Second Circuit rules embassy bombings suspect may be resentenced for terrorism News
Second Circuit rules embassy bombings suspect may be resentenced for terrorism

[JURIST] The US Court of Appeals for the Second Circuit [official website] ruled [opinion, PDF] Tuesday that a suspected Osama bin Laden associate, imprisoned for 32 years after stabbing a prison guard while in custody, may be resentenced according to heightened standards for acts of terrorism. Mamdouh Mahmud Salim, a Sudanese national, was in custody in 2000 awaiting charges related to the 1998 bombing of two US embassies [State Department backgrounder] in Tanzania and Kenya when he attacked a prison guard and rendered him partially blind and paralyzed. Following the attack, Salim pleaded guilty to attempted murder and conspiracy to murder a federal official [18 U.S.C. §§ 1114 and 1117 text] and was sentenced to 32 years in prison. The government argued that the district court should have imposed a longer sentence according to the enhanced sentencing guidelines for acts of terrorism [US Sentencing Guidelines § 3A1.4, PDF]. The Second Circuit agreed, rejecting the district court's contention that the crime could not be considered terrorism because it did not transcend national boundaries. The appeals court held that the terrorism enhancement does not require transnational conduct, stating that "Congress could have defined 'Federal crime of terrorism' to include a requirement that the offense conduct transcend national boundaries, but it did not." Salim will now be resentenced according to the judgment, though defense lawyers indicated that they may appeal the decision.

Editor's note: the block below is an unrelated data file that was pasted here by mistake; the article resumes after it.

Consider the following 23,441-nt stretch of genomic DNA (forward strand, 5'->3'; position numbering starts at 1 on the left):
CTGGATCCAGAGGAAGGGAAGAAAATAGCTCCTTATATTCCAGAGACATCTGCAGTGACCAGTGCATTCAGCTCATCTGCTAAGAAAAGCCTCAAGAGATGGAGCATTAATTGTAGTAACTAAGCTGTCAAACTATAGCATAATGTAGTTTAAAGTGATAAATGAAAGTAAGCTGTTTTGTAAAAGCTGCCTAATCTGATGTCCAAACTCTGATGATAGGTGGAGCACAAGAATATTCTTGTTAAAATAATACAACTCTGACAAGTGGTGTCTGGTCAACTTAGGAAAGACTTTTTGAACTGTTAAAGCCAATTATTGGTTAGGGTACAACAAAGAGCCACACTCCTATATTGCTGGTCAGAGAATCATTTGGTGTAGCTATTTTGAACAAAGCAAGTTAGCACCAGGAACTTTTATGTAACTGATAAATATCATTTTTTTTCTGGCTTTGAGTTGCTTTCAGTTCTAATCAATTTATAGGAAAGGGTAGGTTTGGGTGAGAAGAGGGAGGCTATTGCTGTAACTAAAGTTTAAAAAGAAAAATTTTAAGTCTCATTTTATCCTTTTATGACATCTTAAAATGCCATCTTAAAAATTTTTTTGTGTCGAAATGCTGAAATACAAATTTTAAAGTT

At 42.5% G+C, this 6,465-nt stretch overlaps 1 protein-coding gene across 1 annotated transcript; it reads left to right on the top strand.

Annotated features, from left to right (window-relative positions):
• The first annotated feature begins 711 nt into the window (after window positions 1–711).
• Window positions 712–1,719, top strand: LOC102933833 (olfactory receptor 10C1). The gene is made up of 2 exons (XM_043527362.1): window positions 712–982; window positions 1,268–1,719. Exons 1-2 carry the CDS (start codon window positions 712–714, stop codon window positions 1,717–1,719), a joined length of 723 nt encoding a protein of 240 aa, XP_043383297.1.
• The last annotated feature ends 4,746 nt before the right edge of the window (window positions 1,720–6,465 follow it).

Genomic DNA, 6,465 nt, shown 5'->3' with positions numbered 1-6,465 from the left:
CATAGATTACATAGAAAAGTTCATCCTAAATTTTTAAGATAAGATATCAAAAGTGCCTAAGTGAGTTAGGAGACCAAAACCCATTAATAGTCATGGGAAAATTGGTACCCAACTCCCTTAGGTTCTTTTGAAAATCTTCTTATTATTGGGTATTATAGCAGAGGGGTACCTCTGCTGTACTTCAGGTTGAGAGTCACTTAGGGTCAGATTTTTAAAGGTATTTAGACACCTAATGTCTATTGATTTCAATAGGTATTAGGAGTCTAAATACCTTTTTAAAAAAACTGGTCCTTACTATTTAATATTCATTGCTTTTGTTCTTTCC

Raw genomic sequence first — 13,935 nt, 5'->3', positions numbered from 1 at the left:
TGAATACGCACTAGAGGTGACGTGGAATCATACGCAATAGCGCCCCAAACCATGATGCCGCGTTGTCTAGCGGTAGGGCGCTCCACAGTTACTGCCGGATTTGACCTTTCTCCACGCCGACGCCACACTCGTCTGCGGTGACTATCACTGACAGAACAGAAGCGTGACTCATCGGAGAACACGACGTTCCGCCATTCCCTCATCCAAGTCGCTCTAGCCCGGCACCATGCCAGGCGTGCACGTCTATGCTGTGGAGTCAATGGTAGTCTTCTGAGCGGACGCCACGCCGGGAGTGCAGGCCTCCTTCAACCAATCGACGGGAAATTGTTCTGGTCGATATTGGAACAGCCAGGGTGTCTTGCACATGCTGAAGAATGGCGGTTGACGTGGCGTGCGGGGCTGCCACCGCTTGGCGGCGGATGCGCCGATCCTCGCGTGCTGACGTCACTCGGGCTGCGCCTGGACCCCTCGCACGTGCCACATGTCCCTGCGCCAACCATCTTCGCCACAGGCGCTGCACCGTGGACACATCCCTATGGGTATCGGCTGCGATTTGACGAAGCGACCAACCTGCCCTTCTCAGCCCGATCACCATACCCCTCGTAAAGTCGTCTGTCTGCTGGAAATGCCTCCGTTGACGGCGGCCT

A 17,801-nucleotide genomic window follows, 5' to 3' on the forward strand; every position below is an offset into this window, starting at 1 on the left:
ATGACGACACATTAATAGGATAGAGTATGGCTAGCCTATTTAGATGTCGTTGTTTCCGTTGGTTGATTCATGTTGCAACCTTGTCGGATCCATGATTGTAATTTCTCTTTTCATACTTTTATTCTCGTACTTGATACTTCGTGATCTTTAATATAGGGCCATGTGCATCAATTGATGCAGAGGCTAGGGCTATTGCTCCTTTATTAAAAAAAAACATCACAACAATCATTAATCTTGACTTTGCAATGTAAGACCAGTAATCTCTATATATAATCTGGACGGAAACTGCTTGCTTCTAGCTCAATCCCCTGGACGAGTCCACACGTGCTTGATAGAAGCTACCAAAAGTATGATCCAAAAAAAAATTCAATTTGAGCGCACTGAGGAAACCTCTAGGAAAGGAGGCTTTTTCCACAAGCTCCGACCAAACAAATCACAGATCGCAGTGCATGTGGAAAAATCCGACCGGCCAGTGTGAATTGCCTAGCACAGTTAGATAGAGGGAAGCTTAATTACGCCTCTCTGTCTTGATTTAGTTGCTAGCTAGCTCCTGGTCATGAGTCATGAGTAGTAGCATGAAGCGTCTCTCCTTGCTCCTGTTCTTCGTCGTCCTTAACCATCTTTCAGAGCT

Salim still faces trial for his alleged role in planning the 1998 embassy bombings. Last week, the Second Circuit upheld [JURIST report] the convictions of three men related to the attacks. In March, the US also charged [JURIST report; charge sheet, PDF] Guantanamo Bay detainee Ahmed Khalfan Ghailani [BBC profile] with several terrorism-related counts for his alleged involvement in the bombings. Kenya dropped charges [JURIST report] in 2005 against three other men connected with the attack in Nairobi that killed 224 people.